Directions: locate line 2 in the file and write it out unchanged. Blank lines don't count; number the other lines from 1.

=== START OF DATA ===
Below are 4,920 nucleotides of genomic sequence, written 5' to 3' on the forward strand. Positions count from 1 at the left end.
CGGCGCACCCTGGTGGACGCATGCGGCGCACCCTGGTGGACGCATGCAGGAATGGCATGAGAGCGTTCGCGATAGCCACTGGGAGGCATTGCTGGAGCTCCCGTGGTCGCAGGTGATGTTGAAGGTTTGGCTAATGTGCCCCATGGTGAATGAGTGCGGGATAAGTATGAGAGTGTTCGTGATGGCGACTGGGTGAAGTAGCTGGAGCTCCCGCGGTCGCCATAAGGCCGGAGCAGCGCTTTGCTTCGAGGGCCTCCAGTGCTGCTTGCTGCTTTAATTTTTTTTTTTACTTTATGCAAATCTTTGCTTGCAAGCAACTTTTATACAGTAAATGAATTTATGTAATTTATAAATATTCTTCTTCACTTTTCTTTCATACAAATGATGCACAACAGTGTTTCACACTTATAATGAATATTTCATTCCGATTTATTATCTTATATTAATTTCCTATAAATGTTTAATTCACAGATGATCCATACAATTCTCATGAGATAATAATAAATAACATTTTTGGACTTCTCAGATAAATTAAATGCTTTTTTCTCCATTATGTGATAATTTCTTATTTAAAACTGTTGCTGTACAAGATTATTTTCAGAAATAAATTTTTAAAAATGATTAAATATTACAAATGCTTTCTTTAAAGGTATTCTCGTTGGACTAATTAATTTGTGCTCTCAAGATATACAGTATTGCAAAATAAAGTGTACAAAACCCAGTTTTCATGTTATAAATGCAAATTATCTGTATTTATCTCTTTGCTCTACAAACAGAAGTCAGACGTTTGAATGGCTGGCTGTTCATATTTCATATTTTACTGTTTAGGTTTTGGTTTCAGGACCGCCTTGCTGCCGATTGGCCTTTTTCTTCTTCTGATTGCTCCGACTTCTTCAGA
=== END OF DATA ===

CGGCGCACCCTGGTGGACGCATGCGGCGCACCCTGGTGGACGCATGCAGGAATGGCATGAGAGCGTTCGCGATAGCCACTGGGAGGCATTGCTGGAGCTCCCGTGGTCGCAGGTGATGTTGAAGGTTTGGCTAATGTGCCCCATGGTGAATGAGTGCGGGATAAGTATGAGAGTGTTCGTGATGGCGACTGGGTGAAGTAGCTGGAGCTCCCGCGGTCGCCATAAGGCCGGAGCAGCGCTTTGCTTCGAGGGCCTCCAGTGCTGCTTGCTGCTTTAATTTTTTTTTTTACTTTATGCAAATCTTTGCTTGCAAGCAACTTTTATACAGTAAATGAATTTATGTAATTTATAAATATTCTTCTTCACTTTTCTTTCATACAAATGATGCACAACAGTGTTTCACACTTATAATGAATATTTCATTCCGATTTATTATCTTATATTAATTTCCTATAAATGTTTAATTCACAGATGATCCATACAATTCTCATGAGATAATAATAAATAACATTTTTGGACTTCTCAGATAAATTAAATGCTTTTTTCTCCATTATGTGATAATTTCTTATTTAAAACTGTTGCTGTACAAGATTATTTTCAGAAATAAATTTTTAAAAATGATTAAATATTACAAATGCTTTCTTTAAAGGTATTCTCGTTGGACTAATTAATTTGTGCTCTCAAGATATACAGTATTGCAAAATAAAGTGTACAAAACCCAGTTTTCATGTTATAAATGCAAATTATCTGTATTTATCTCTTTGCTCTACAAACAGAAGTCAGACGTTTGAATGGCTGGCTGTTCATATTTCATATTTTACTGTTTAGGTTTTGGTTTCAGGACCGCCTTGCTGCCGATTGGCCTTTTTCTTCTTCTGATTGCTCCGACTTCTTCAGA